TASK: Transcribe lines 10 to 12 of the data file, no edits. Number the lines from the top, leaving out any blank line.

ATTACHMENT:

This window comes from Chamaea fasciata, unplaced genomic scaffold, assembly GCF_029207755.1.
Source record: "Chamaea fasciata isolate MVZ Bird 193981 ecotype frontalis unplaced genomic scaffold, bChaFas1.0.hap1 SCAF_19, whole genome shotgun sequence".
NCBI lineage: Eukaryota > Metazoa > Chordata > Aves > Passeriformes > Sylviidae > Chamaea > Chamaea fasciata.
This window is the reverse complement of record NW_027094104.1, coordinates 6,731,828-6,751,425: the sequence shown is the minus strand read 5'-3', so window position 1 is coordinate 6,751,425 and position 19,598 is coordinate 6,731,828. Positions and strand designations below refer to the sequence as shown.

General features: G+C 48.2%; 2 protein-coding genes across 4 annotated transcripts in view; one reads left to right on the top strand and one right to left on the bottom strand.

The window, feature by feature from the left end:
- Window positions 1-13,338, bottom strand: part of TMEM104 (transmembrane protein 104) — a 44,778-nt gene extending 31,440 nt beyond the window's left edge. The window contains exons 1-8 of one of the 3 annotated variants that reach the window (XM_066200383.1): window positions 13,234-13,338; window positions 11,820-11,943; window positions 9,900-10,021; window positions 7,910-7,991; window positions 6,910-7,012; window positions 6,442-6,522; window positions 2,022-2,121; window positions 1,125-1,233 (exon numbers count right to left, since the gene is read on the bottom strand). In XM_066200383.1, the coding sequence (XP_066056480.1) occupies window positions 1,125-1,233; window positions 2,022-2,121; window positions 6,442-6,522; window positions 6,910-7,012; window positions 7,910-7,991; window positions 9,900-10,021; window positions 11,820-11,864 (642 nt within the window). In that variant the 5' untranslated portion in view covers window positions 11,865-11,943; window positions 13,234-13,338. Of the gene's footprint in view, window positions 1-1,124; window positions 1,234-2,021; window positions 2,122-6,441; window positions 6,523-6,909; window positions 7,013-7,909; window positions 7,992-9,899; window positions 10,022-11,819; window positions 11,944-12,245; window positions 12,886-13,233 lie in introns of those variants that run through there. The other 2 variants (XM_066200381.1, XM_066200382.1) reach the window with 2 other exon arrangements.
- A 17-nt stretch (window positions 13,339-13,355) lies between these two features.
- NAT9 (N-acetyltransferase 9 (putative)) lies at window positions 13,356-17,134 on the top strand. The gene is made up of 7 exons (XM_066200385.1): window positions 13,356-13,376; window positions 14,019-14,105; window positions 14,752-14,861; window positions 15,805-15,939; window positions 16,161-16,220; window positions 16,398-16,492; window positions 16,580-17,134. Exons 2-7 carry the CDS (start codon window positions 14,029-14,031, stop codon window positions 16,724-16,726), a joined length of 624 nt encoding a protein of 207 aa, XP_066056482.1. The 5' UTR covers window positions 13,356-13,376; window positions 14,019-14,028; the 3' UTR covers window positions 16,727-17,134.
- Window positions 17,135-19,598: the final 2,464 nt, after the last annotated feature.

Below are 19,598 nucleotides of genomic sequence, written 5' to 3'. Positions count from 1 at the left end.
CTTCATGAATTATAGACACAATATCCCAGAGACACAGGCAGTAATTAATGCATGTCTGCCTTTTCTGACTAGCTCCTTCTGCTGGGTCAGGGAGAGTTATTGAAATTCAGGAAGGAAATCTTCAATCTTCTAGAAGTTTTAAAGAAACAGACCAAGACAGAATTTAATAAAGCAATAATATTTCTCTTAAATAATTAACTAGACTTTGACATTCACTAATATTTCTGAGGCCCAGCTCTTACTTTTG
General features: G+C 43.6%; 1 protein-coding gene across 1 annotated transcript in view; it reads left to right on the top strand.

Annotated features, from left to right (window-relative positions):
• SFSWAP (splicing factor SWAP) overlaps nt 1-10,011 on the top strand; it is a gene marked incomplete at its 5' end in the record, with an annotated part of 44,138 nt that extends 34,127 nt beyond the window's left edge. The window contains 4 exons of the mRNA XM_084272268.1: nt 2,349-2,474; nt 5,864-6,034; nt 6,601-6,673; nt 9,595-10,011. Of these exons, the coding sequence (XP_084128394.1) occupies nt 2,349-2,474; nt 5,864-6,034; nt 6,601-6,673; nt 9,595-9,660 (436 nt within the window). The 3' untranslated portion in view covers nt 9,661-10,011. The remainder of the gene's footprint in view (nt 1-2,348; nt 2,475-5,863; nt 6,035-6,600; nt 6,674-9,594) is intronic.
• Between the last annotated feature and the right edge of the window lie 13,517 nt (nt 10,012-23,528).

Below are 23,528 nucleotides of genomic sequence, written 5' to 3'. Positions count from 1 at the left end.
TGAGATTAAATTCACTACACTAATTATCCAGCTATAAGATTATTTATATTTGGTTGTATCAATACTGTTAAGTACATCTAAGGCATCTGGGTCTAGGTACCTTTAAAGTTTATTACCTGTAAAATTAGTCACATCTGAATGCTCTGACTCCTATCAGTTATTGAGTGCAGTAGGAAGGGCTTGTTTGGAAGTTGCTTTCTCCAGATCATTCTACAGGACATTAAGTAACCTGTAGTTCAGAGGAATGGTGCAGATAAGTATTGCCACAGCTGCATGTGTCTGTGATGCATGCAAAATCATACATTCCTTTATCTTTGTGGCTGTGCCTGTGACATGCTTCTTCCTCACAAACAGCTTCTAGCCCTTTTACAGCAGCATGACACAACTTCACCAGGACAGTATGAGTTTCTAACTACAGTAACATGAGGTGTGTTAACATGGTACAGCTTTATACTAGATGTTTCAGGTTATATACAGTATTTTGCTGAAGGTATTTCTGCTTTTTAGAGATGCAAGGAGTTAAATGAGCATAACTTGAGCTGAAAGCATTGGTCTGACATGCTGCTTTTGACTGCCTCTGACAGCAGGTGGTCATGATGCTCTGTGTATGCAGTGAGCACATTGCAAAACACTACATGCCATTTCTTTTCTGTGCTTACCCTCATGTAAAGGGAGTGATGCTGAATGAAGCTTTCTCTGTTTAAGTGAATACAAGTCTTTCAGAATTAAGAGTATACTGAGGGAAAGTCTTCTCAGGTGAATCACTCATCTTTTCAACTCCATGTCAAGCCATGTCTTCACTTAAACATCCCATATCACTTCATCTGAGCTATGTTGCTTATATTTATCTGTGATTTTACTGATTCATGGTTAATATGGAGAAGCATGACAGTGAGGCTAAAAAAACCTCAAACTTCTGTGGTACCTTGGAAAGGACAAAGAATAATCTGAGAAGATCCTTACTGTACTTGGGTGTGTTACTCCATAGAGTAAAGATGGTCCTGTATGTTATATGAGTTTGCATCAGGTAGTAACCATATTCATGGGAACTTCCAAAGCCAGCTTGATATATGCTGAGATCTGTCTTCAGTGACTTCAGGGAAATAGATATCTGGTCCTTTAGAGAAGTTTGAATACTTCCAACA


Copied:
- Window positions 17,135-19,598: the final 2,464 nt, after the last annotated feature.

Below are 19,598 nucleotides of genomic sequence, written 5' to 3'. Positions count from 1 at the left end.
CTTCATGAATTATAGACACAATATCCCAGAGACACAGGCAGTAATTAATGCATGTCTGCCTTTTCTGACTAGCTCCTTCTGCTGGGTCAGGGAGAGTTATTGAAATTCAGGAAGGAAATCTTCAATCTTCTAGAAGTTTTAAAGAAACAGACCAAGACAGAATTTAATAAAGCAATAATATTTCTCTTAAATAATTAACTAGACTTTGACATTCACTAATATTTCTGAGGCCCAGCTCTTACTTTTG